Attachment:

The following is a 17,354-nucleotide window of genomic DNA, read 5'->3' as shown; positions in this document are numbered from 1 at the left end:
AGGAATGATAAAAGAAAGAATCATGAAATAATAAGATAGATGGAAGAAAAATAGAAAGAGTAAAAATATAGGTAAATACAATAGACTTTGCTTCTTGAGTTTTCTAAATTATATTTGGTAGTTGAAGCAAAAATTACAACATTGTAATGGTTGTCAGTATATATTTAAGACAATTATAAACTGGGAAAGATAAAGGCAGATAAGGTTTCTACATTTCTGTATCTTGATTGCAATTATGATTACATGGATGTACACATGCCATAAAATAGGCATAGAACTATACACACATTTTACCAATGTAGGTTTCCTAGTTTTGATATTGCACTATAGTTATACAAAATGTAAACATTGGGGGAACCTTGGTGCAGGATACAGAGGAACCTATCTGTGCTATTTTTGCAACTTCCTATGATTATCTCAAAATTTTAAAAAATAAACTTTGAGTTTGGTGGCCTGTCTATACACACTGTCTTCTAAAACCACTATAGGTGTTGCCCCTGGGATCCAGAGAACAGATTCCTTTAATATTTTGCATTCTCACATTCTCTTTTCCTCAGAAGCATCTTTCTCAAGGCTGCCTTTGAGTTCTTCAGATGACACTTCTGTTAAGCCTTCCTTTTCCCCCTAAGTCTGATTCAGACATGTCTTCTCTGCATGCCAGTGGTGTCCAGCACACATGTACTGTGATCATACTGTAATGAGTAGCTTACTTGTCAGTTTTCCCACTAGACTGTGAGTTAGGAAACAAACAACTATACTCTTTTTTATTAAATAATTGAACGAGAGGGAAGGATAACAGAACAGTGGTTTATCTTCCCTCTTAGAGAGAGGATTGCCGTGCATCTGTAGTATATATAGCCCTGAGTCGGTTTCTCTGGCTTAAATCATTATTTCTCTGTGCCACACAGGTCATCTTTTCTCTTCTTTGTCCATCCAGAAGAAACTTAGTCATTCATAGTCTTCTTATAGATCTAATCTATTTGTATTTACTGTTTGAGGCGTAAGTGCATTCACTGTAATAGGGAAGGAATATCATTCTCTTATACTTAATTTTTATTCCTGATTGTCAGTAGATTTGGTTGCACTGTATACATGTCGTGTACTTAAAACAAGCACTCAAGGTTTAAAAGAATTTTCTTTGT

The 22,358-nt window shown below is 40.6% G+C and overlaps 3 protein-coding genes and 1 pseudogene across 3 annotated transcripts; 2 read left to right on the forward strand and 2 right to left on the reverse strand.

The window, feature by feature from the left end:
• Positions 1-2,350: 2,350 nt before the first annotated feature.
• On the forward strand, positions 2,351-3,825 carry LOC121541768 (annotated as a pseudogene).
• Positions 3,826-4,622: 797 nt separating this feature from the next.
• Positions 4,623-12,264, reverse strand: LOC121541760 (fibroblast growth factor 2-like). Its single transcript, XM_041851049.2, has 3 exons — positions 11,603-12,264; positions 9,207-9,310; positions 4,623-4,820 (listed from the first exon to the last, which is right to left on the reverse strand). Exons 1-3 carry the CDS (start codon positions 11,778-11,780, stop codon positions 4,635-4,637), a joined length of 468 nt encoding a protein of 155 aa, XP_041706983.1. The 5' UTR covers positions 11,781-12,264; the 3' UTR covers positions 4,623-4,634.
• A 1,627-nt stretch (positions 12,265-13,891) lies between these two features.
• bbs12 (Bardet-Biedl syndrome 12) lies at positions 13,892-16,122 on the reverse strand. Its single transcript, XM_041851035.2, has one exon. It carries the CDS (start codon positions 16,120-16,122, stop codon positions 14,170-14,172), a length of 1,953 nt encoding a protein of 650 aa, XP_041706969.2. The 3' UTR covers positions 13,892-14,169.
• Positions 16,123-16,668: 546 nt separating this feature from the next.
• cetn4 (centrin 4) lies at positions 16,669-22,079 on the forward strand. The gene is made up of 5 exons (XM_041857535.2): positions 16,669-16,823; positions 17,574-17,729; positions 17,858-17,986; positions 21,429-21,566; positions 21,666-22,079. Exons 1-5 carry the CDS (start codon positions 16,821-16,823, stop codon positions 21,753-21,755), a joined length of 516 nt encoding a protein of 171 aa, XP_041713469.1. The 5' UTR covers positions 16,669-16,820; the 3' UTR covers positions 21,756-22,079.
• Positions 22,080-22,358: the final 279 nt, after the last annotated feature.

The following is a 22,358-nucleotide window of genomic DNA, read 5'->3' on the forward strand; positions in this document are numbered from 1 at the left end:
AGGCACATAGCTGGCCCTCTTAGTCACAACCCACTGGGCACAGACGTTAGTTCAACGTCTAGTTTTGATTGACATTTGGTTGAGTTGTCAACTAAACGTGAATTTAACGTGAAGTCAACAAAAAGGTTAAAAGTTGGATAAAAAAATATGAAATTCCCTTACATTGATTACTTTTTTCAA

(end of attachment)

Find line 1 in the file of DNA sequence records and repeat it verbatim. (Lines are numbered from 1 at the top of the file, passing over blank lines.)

The following is a 17,354-nucleotide window of genomic DNA, read 5'->3' as shown; positions in this document are numbered from 1 at the left end: